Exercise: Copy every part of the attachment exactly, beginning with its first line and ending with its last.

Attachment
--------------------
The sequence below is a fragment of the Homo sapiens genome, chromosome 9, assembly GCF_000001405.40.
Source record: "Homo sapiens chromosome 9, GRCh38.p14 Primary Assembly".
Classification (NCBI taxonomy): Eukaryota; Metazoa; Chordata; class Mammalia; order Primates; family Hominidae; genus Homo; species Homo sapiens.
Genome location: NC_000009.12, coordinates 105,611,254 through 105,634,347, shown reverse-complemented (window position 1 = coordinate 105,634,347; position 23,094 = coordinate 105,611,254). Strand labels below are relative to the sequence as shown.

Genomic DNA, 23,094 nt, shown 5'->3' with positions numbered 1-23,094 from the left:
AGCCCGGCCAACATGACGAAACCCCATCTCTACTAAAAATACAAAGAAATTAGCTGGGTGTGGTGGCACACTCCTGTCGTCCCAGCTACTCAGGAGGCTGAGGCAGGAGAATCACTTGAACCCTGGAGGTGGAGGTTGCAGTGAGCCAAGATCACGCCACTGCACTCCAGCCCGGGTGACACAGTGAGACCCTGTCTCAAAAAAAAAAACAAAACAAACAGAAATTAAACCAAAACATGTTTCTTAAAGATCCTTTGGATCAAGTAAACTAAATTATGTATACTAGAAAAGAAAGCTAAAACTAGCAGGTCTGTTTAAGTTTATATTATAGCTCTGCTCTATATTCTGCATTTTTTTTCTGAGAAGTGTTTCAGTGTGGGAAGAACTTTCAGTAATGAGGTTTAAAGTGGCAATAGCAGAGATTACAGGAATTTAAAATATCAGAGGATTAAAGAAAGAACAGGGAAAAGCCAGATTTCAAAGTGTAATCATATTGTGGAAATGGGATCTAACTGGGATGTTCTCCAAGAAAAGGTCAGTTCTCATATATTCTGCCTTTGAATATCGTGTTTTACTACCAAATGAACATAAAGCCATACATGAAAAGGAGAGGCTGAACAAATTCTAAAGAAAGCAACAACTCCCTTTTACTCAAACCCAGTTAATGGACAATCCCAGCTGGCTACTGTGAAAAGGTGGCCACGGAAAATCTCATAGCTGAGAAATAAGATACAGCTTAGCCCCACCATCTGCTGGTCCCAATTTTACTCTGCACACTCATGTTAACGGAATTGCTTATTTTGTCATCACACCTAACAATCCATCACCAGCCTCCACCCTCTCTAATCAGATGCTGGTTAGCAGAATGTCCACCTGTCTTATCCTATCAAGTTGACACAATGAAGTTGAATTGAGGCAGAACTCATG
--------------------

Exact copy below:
The sequence below is a fragment of the Homo sapiens genome, chromosome 9, assembly GCF_000001405.40.
Source record: "Homo sapiens chromosome 9, GRCh38.p14 Primary Assembly".
Classification (NCBI taxonomy): Eukaryota; Metazoa; Chordata; class Mammalia; order Primates; family Hominidae; genus Homo; species Homo sapiens.
Genome location: NC_000009.12, coordinates 105,611,254 through 105,634,347, shown reverse-complemented (window position 1 = coordinate 105,634,347; position 23,094 = coordinate 105,611,254). Strand labels below are relative to the sequence as shown.

Genomic DNA, 23,094 nt, shown 5'->3' with positions numbered 1-23,094 from the left:
AGCCCGGCCAACATGACGAAACCCCATCTCTACTAAAAATACAAAGAAATTAGCTGGGTGTGGTGGCACACTCCTGTCGTCCCAGCTACTCAGGAGGCTGAGGCAGGAGAATCACTTGAACCCTGGAGGTGGAGGTTGCAGTGAGCCAAGATCACGCCACTGCACTCCAGCCCGGGTGACACAGTGAGACCCTGTCTCAAAAAAAAAAACAAAACAAACAGAAATTAAACCAAAACATGTTTCTTAAAGATCCTTTGGATCAAGTAAACTAAATTATGTATACTAGAAAAGAAAGCTAAAACTAGCAGGTCTGTTTAAGTTTATATTATAGCTCTGCTCTATATTCTGCATTTTTTTTCTGAGAAGTGTTTCAGTGTGGGAAGAACTTTCAGTAATGAGGTTTAAAGTGGCAATAGCAGAGATTACAGGAATTTAAAATATCAGAGGATTAAAGAAAGAACAGGGAAAAGCCAGATTTCAAAGTGTAATCATATTGTGGAAATGGGATCTAACTGGGATGTTCTCCAAGAAAAGGTCAGTTCTCATATATTCTGCCTTTGAATATCGTGTTTTACTACCAAATGAACATAAAGCCATACATGAAAAGGAGAGGCTGAACAAATTCTAAAGAAAGCAACAACTCCCTTTTACTCAAACCCAGTTAATGGACAATCCCAGCTGGCTACTGTGAAAAGGTGGCCACGGAAAATCTCATAGCTGAGAAATAAGATACAGCTTAGCCCCACCATCTGCTGGTCCCAATTTTACTCTGCACACTCATGTTAACGGAATTGCTTATTTTGTCATCACACCTAACAATCCATCACCAGCCTCCACCCTCTCTAATCAGATGCTGGTTAGCAGAATGTCCACCTGTCTTATCCTATCAAGTTGACACAATGAAGTTGAATTGAGGCAGAACTCATG